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Episode 198 – Ed Ward

Virtual Memories Show #198: Ed Ward

“There’s a large narrative in this book: the popular music tradition of A&R, where songs were given to artists to record, was on its way out.”

Lifelong rock & roll journalist Ed Ward joins the show to talk about his new book, The History of Rock & Roll, Volume 1: 1920-1963 (Flatiron Books). We get into how he discovered his calling, how he memorized Billboard charts the way other kids memorized baseball cards, the joy of being a “rootless cosmopolitan”, the music world’s shift from A&R to audience-driven songwriting (and why they were tired of guys named Bobby from Philadelphia), why Tutti Frutti is the “first” rock & roll record, how he wound up in Austin, the experience of meeting 50-somethings who don’t know Chuck Berry’s Maybelline, how he got hired at and fired from Rolling Stone, and more! Give it a listen! And go buy the first volume of Ed’s History of Rock & Roll!

“Every summer, minority females want ballads. Black labels knew that, consciously or not.”

It’s the last Virtual Memories podcast of the year! Lots of great conversation about music, culture, race and Ed’s burgeoning side-obsession with pre-expulsion Spain and its intersection of Jewish, Muslim and Christian populaitons, so get on it and go listen to the show!

Enjoy the conversation! Then check out the archives for more great episodes! You might like:

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About our Guest

Ed Ward is the rock and roll historian on NPR’s Fresh Air and has been involved with the SXSW music festival since its inception. His writing has appeared in The New York Times, The Wall Street Journal, and countless other music magazines. He is also the coauthor of Rock of Ages: The Rolling Stone History of Rock and Roll. He lives in Austin, TX.

Credits: This episode’s music is Nothing’s Gonna Bring Me Down by David Baerwald, used with permission from the artist. The conversation was recorded at the offices of Flatiron Books in New York City on a pair of Blue enCORE 200 Microphones feeding into a Zoom H5 digital recorder. I recorded the intro and outro on a Heil PR-40 Dynamic Studio Recording Microphone feeding into a Cloudlifter CL-1 and a Mackie Onyx Blackjack 2×2 USB Recording Interface. All processing and editing done in Adobe Audition CC. Photo of me and Ed by me. It’s on my instagram.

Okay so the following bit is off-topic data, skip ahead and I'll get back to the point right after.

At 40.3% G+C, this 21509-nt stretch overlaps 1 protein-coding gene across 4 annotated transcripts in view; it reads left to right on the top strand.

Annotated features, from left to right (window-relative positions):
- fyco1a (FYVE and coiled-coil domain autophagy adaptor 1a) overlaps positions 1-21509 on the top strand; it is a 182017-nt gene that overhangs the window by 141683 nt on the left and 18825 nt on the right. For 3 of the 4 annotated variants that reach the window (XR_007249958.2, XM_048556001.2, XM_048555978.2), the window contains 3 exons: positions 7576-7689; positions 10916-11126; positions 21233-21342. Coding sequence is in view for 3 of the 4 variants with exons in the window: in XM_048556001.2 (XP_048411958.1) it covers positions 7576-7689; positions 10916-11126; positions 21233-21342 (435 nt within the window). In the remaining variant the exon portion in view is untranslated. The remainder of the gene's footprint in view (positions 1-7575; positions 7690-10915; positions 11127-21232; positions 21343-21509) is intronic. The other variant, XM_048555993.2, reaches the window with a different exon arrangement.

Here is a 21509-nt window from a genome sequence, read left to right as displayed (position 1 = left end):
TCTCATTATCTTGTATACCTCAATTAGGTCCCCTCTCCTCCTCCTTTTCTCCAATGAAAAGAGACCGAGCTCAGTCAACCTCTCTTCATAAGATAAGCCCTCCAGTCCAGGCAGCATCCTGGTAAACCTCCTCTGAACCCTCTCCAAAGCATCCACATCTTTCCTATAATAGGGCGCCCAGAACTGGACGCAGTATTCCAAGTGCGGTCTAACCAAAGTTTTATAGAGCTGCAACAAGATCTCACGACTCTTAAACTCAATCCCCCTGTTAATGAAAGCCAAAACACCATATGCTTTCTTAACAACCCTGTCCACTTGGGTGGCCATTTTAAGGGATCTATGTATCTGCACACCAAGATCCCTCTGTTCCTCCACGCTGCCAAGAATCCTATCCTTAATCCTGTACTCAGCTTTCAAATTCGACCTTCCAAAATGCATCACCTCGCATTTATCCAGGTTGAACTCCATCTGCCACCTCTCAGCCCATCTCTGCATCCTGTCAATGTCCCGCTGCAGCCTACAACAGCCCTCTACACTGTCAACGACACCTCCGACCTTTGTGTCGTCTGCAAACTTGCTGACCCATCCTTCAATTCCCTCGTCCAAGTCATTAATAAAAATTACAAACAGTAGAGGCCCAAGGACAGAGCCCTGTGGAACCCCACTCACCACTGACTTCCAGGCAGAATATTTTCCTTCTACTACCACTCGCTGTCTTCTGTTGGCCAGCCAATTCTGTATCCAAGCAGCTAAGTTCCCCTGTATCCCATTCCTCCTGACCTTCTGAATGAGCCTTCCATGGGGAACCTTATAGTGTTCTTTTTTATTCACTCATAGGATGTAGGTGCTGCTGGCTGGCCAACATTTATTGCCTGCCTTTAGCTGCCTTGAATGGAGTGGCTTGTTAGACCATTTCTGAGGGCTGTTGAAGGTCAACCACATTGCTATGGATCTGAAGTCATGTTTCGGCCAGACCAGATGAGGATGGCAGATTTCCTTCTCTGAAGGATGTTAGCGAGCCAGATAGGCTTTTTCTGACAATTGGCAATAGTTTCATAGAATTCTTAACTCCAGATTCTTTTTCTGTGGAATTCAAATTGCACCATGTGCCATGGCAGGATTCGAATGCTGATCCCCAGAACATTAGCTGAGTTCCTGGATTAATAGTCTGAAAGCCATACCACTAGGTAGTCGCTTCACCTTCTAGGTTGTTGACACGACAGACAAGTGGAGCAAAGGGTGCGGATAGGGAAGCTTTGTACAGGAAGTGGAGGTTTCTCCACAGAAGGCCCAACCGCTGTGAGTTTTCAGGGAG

Podcast: Crackers and Bagels

Crackers & Bagels: Josh Alan Friedman on The Virtual Memories Show

Virtual Memories – season 4 episode 4 – Crackers and Bagels

“Among the many things that writing does, it gives you the chance for revenge, clarification; there are a lot of basic human emotions that you can address by being able to write about them.”

Josh Alan Friedman, author of Black Cracker, is the third Friedman brother I’ve interviewed, as part of my “Capturing the (Other) Friedmans” series of podcasts. (I really gotta rename that.) Josh is an accomplished author and guitarist, and has plenty of stories of New York at its most sordid. We met up at a cafe in Times Square to talk about his old days writing for Al Goldstein’s Screw magazine, why it took him more than 30 years to write Black Cracker, his “Lewis & Martin” theory about his estrangement from his brother Drew, his parents’ successful divorce, and more!

“I want my list of works to be lean and mean and everything was urgent and had to be done. Nothing to play the market. My family’s had to suffer for that, that I haven’t done commercial jobs just to bring home the bacon.”

Along the way, we also develop an idea for a high-concept movie, talk lewdly in front of some tourists, pay homage to his literary idols, and figure out that therapy just gets in the way of making good art. If you’ve got a problem with any of that (especially the coarse language) then you should skip this episode.

Enjoy the conversation! Then check out the archives for more great episodes! Related conversations:

Follow The Virtual Memories Show on iTunes, Twitter, Facebook, Tumblr, and RSS!

About our Guest

In 1987, writer-guitarist Josh Alan Friedman sold his soul to the devil at the crossroads (the Crossroads of the World: Broadway & 42nd Street) and moved to Texas. He’d just written Tales of Times Square, a cult classic. Josh’s latest book is Black Cracker, the story of his tumultuous childhood as the only white boy at Long Island’s last segregated school. In 2008, he wrote Tell the Truth Until They Bleed: Coming Clean in the Dirty World of Blues and Rock ‘n’ Roll. He has also written When Sex Was Dirty, and I, Goldstein: My Screwed Life (with Al Goldstein), and co-edited Now Dig This: The Unspeakable Writings of Terry Southern, 1950-1995. Josh also set off satirical fires and lawsuits as writer-half of the Friedman Bros, the most feared cartooning duo of the late ’70s and ’80s. Two anthologies remain in print, featuring the art of Josh’s brother, Drew Friedman: Warts and All, and Any Similarity to Persons Living or Dead is Purely Coincidental (Two). On the music front, as “Josh Alan,” he barnstormed the state of Texas for 20 years, rocking whole arenas with his Guild D-40. Copping three Dallas Observer Music Awards for Best Acoustic Act, he released four albums: Famous & Poor, The Worst!, Blacks ‘N’ Jews (the title of which became a documentary on Josh’s life) and Josh Alan Band.

Credits: This episode’s music is Jeff’s Boogie by Josh Alan (Friedman). The conversation was recorded at the Cafe Edison on a pair of Blue enCORE 200 microphones feeding into a Zoom H4n recorder. The intro and outro were recorded in a hotel room in London on the same gear. Processing was done in Audacity and Garage Band. Photo of Josh Alan Friedman by me.

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